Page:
Steven Quin is a well-dressed man. His lightweight blue wool suit fits his trim frame graciously. His sleeves show just enough cuff, his trousers drape neatly, nipping the tongue of his shoes, and his handkerchief contrasts boldly. He unbuttons and re-buttons his coat unconsciously, in a reflexive gesture that emphasizes the ease of his stylishness the way an actor might when readying to deliver his lines. The getup complements his smooth blond hair and blue eyes. But it is Mr. Quins shirt that makes the man. It ought to. He is wearing a handmade Turnbull & Asser bespoke shirt of blue-striped poplin. The material is exclusive to Turnbull & Asser, and only 240 meters are made enough for just 120 shirts and then it is retired. It is the sort of shirt youd expect Mr. Quin to wear. He is, after all, a master shirtmaker and Royal Warrant holder meaning His Royal Highness, the Duke of Windsor, a.k.a. Prince Charles, wears shirts made at Mr. Quins home office, on Jermyn Street in London. As have Winston Churchill, Robert Evans, Alec Guinness and Sammy Davis Jr. (whose first order was for 50 shirts at $75 each).
Mr. Quin, in from London for a brief stay, is at T&As new store on Brighton Way in Beverly Hills to show prospective customers what it means to have a custom-made and -fitted shirt. In Mr. Quins capable hands, a man feels as if he is choosing his own shirt even if Mr. Quin really is guiding his taste. Thumbing the leaves of leather-bound books of cloth patterns and colors the way a croupier counts money, Mr. Quin gently insists, Every customer here is an individual.
As I watch, Mr. Quin takes out a tape and then calls out the measurements of a casually dressed man not the sort youd expect to find in a Savile Row establishment. He measures the neck, down to the quarter-inch; he checks the centerline of the sternum to place the placket where it belongs; he carefully seeks the mans counsel on how, exactly, he wears his shirts, tucked in or out, to get the right length. Your left shoulder slopes a bit down, not like the right, he notes when he measures each side of the yoke. The man explains that hed once rolled his car, and this was the lingering result. Do you always wear a bulky watch? Mr. Quin asks when he got down to the gauntlet the part of the sleeve where the buttons are and then made an allowance in the circumference. From these measurements a paper pattern will be cut in London, a sample shirt sewn, the customer fitted, and, for anywhere from $350 on up, shirts will be made.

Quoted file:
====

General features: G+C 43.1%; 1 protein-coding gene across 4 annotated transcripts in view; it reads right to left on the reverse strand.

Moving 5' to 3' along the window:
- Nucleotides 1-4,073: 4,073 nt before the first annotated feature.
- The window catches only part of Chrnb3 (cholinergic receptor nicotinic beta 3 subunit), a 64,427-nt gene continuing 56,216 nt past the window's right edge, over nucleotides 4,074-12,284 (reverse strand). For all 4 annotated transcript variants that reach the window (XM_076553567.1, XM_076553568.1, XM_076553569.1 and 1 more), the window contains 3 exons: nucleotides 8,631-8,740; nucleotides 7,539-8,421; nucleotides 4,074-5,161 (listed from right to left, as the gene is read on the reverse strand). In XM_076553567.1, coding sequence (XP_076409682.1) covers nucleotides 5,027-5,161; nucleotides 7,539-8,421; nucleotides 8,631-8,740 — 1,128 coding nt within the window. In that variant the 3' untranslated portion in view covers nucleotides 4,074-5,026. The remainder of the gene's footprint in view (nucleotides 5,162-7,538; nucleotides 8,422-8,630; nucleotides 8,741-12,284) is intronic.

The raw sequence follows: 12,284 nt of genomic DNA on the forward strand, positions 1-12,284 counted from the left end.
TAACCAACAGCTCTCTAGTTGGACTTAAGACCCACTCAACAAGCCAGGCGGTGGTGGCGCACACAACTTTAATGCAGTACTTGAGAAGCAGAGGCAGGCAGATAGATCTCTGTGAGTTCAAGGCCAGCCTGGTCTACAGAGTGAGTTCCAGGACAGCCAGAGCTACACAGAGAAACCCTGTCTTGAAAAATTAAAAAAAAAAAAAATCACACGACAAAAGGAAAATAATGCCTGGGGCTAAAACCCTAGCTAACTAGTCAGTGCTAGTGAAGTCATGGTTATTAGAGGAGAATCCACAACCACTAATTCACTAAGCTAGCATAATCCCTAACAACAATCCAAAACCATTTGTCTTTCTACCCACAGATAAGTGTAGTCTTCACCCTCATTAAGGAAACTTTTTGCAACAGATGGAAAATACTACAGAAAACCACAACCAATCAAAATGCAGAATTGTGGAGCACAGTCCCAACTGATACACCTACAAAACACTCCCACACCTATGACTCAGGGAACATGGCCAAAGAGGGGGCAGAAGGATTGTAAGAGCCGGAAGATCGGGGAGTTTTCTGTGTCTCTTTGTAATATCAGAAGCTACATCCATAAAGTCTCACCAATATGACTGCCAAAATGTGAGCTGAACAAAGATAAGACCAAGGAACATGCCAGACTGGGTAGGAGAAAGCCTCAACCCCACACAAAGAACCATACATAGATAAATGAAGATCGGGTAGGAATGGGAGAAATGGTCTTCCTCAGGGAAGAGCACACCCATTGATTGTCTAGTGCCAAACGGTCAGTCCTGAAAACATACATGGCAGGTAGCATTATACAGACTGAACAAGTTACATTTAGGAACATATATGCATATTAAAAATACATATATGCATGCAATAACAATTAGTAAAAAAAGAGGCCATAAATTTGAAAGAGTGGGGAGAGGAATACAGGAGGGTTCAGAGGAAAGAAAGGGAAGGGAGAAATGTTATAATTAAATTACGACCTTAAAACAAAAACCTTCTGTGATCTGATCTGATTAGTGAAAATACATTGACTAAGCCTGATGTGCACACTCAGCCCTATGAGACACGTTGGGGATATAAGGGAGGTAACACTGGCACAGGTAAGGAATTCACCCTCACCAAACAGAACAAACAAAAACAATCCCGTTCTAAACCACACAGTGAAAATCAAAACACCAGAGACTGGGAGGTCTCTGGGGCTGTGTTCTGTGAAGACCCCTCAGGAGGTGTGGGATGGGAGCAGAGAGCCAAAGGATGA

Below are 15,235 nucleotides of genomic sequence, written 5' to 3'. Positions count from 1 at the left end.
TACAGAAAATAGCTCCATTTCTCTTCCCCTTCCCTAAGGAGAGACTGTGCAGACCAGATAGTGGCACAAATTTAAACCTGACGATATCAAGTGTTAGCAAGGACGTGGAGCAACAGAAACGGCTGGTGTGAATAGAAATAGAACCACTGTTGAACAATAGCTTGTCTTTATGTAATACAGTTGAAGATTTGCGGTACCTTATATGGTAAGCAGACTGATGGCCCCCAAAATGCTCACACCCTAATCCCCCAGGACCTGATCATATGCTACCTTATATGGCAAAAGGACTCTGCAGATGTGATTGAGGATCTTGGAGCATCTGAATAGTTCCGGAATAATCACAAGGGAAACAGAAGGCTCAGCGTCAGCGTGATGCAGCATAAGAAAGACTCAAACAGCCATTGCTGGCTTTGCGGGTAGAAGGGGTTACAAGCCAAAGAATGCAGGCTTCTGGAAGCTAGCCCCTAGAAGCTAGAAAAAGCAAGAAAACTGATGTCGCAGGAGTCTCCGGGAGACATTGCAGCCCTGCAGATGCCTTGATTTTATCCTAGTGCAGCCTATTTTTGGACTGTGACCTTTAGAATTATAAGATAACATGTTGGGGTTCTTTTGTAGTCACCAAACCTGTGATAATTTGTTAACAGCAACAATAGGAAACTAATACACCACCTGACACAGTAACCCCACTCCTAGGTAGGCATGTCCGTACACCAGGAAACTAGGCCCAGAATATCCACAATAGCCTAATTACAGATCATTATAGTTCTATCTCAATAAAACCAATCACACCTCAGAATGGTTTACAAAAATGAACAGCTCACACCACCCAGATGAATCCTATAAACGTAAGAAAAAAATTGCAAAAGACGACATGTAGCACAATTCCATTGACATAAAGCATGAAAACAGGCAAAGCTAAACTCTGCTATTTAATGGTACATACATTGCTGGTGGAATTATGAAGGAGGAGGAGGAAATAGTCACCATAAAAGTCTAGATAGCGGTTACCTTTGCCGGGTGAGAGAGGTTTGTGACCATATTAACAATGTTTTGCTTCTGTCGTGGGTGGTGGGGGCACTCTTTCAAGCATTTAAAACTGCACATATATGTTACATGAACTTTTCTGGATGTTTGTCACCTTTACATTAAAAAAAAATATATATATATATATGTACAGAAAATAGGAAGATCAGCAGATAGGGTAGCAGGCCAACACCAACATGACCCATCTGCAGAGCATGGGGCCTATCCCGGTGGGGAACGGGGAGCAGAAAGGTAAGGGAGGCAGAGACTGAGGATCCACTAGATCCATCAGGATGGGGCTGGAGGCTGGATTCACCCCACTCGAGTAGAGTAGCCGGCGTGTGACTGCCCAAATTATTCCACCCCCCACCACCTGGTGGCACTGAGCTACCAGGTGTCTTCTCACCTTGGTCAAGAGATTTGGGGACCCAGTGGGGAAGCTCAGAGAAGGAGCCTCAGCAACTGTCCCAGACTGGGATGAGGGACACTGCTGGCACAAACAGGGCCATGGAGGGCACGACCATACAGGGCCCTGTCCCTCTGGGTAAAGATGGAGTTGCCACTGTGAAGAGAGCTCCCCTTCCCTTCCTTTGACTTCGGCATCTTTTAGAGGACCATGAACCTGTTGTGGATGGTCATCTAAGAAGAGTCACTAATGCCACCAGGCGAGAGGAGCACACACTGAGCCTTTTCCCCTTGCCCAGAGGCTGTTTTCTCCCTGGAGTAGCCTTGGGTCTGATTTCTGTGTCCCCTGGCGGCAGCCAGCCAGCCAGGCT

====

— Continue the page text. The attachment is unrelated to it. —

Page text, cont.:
Turnbull & Asser is known for its daring hues, purples and oranges, which dress up even a drab physique. Mr. Quin, however, provides a caveat. I wouldnt say our shirts would cosmetically change someone. It might give a bit of shape.
Mr. Quin is speaking in his seemingly unflappable tone when in walks Alan Harris, a 50-year-old deportation lawyer who obviously works out a lot. Dressed in a white T-shirt, black jeans and red Converse All-Stars, Harris immediately undermines the staid tenor of the plush mezzanine salesroom when he announces, I have a shirt fetish. He lays three pages hes torn from the latest Vogue on the zebrawood table where Mr. Quin is working and asks, Whats going on here? He points to the collar of a Ralph Lauren shirt on one of the pages. Its more extreme than a Regents collar, Harris continues. Im not appalled by this. I like it.
Mr. Quin interjects softly, I think its too extreme, Mr. Harris. He knows Harris well. It doesnt look good. If that were a light tie, that would look terrible.
Thats the doctor of shirts talking, Harris says, slipping on his dramatic black-horn-rimmed glasses. Mr. Quin seems to wish the encomium had never been uttered, but remains cool. Do you want to try one of those? he asks, referring to the collar. It wouldnt kill me, Harris answers. This is whats in my head: Ill at least be in style until February.
Harris then jumps to his next concern. These ties have a lot more material, he comments, again pointing to the Ralph Lauren ad. Theyre more Victorian. Thats not what youre selling me. His phone rings. Its his wife. When he finishes, I ask him if he likes solids or T&As famous striped shirts. Im a very certain person, Harris states. I do not do stripes. He adds, sponte sua, If you want to be precise about it, Im wearing $8 shoes from Shoes for Less. Theyre seconds. And then, to a man and his wife waiting to receive Mr. Quins advice, he repeats, The doctor of shirts is in the house.